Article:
If your meetings with consulting clients use terms like vision and mission statement, goals and objectives, and strategy and tactics, then I bet some people are using these words wrong. This can throw off your meeting and result in strategic confusion.
Start your client’s strategy meetings with some discussion about the differences in these terms.
Forbes, the US business magazine, has a good article on these four often misused terms. To quote the article,
· A goal is a broad primary outcome
· A strategy is the approach you take to achieve a goal
· An objective is a measurable step you take to achieve a strategy
· A tactic is a tool you use in pursuing an objective associated with a strategy
The author, Mikal Belicove, in the same article gives these examples from Intel’s Core processors,
Goal: Make our Core PC microprocessors a category leader in sales revenue by year X.
Strategy: Persuade buyers that our Core processors are the best on the market by associating with large, well-established PC manufacturers.
Objective: Retain 70 percent or more of the active worldwide PC microprocessor market, according to Passmark’s CPU benchmark report.
Tactic: Through creative that underlies our messaging, leverage hardware partner brand awareness to include key messages about the Intel Inside program.
When I read this article my mind jumped back to numerous boardroom discussions where people misused these terms or used them interchangeably. It causes confusion about the level of discussion in a meeting. “Are we working on long-range corporate strategy? Or are we discussing the problem you are facing this week?” When you need to communicate across email and webinars to hundreds or thousands of people the confusion gets even worse.
How often have you heard misused terms like, “Our strategy is for the first marketing campaigns to target our top customers.” Wrong! You just described a tactic.
Your strategy is to “Increase revenue from customers in our highest RFM (Recency, Frequency, Money) quadrant.”
Use the word “goal” in a discussion and within a minute someone will throw in the mnemonic “SMART Goals.” The idea is that goals should comply with the SMART acronym. I don’t disagree with the SMART part, my problem is with “goal.” The word should be “objective” and not “goal.” (Just because we hear the term “SMART Goal” frequently, does not mean it’s right.)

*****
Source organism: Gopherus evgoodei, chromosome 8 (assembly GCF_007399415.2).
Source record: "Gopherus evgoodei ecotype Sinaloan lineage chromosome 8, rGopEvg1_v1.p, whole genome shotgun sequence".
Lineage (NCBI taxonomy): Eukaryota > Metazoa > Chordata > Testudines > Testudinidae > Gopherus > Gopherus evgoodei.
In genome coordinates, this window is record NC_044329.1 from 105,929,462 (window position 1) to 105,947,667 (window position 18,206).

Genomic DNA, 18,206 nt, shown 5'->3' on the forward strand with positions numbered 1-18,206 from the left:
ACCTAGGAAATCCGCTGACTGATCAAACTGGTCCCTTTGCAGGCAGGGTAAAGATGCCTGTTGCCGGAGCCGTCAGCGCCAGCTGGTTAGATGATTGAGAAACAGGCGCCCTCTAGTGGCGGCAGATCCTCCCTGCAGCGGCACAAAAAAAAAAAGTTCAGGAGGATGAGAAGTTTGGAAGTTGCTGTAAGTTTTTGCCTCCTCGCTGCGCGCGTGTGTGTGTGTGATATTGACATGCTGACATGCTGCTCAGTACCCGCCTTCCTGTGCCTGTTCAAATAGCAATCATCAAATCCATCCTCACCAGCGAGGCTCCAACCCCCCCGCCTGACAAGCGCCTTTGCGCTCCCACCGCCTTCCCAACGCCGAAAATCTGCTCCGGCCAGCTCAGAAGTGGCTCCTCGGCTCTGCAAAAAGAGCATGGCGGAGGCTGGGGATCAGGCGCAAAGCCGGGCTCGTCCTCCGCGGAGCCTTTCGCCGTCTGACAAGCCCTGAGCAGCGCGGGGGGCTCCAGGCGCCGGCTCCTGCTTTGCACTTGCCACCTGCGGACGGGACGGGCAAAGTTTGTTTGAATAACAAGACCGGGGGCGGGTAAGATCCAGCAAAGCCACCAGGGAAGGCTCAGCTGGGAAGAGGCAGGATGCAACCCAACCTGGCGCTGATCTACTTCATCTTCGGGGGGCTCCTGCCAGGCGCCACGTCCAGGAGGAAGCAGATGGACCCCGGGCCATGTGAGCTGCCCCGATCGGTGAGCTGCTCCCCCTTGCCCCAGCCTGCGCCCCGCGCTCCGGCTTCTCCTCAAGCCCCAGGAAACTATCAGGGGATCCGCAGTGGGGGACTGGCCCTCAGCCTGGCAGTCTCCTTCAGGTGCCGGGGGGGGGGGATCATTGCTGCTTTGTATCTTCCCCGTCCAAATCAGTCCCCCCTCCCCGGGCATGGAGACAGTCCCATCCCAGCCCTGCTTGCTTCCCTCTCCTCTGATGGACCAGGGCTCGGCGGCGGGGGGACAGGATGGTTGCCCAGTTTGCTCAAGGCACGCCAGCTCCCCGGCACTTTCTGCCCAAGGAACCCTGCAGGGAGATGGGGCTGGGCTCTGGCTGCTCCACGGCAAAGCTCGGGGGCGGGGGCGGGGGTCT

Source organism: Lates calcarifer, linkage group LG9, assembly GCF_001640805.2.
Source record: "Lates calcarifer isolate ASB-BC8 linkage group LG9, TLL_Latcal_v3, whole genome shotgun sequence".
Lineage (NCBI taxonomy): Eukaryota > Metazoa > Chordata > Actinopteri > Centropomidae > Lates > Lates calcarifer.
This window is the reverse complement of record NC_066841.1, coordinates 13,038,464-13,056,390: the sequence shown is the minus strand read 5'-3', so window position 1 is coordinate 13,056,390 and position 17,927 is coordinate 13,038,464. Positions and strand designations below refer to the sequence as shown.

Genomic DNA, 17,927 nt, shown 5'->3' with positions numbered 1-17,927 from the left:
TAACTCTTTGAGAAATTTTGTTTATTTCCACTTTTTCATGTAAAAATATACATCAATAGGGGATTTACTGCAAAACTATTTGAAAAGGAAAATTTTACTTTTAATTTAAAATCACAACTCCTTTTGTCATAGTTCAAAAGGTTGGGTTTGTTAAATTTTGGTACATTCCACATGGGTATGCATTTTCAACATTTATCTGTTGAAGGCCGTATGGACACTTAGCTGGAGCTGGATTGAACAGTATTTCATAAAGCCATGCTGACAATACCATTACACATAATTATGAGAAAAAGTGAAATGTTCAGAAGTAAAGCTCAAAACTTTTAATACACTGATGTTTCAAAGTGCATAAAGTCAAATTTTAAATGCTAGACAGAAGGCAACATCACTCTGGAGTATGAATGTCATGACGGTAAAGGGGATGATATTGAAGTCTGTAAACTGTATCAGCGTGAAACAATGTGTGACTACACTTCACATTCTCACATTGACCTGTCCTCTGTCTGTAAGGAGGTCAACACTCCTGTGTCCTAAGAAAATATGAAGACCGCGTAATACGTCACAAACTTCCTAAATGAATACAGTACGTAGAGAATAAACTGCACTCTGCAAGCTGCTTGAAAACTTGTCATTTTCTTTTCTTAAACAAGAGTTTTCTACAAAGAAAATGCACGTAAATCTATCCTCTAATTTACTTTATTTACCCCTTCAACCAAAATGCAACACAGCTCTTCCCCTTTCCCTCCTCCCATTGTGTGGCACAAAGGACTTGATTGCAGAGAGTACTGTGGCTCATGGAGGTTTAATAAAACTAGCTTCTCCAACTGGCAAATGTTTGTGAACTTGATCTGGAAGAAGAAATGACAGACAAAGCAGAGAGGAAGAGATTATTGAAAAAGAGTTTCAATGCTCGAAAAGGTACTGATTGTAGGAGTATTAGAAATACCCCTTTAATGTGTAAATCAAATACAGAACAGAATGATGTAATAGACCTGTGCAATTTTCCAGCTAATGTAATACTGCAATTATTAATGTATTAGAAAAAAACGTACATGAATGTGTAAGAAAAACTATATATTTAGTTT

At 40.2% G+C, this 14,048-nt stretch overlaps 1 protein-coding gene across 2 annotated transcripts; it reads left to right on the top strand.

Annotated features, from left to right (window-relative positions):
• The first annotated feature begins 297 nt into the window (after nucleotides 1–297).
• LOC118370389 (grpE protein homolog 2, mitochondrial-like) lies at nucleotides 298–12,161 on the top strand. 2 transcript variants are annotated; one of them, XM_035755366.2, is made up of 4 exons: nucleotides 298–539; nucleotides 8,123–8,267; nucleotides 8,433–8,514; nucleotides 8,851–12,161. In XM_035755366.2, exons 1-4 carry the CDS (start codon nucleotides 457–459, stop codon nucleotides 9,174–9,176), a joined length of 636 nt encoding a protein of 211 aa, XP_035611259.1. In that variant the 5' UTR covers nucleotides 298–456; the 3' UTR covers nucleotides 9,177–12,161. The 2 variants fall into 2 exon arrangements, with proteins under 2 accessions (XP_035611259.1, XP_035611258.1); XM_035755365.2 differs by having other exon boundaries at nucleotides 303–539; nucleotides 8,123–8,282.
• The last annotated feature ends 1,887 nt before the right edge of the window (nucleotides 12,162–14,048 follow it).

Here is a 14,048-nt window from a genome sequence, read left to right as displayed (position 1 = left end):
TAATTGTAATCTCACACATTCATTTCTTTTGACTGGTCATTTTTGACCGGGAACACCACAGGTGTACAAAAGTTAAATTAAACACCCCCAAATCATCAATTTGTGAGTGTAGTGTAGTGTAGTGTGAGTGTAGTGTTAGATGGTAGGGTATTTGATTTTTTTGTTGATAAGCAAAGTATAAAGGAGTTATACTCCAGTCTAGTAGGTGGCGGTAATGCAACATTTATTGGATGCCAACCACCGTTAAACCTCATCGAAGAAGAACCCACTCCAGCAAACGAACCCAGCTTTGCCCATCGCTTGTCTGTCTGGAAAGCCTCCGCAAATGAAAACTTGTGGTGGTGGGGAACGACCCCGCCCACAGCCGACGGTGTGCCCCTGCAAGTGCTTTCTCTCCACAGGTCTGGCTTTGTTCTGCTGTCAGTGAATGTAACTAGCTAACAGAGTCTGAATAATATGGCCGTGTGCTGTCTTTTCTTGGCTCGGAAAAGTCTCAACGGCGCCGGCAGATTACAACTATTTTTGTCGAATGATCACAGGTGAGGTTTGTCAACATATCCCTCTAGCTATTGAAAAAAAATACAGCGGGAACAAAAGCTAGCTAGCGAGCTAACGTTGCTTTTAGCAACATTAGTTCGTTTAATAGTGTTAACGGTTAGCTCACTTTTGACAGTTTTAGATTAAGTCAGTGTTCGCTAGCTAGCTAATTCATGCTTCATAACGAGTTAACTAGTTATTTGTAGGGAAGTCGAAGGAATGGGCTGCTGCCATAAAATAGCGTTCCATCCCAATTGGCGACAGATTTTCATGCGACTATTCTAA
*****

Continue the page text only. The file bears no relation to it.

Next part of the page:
Click here to learn more about SMART (S Specific, M Measurable, A Attainable/Achievable, R Relevant, T Timely).
SMART is a good acronym and mnemonic. I’ll give you an expanded definition in a related <link> blog, but we need to get the terms right. Are we talking about GOALS or OBJECTIVES? I’ve compiled a few attributes about these two words from www.diffen.com.
|“I want to achieve success in the field of genetic research and do what no one has ever done.”||“I want to complete my thesis on genetic research by the end of this month.”|
|Reason||Achieve a purpose||Complete one or more objectives to achieve a goal|
|Scope||Broad and high level||Narrow and achievable by completing a task|
|Measurable||Difficult to measure||Well-defined and measurable|
|Time Frame||Long term||Mid- to short-term|
* Definitions are compiled from multiple sites including Diffen.com
In any discussion about strategic planning or business building you will hear two other terms used as though they mean the same thing, Mission Statement and Vision Statement. These are also very different, but often used interchangeably.
|Mission Statement||Vision Statement|
|Overall||How you will get there?
“What do we do?”
|Where will we be?
“Where do we want to be?”
Levels of performance
|Inspiration and motivation
|Statements||What do we do?
Who do we do it for?
Why do we do it?
|What do we want to be?
When will we be there?
How will we get there?
|Context||Alignment and direction
Tactical planning and framework
|Motivation and inspiration around a common future and purpose|
* Definitions are compiled from multiple sites including Diffen.com.
Here is something you might want to do if you hear misused terms in your strategy/tactics meetings. Stick on the wall a large easel pad-sized self-stick Post-Its with these misused terms. Then ask what they mean. Underneath the top sheet have the definitions. I’ve done it. It’s always a source of discussion and ends with everyone aligned at the right level of discussion and using the correct terms.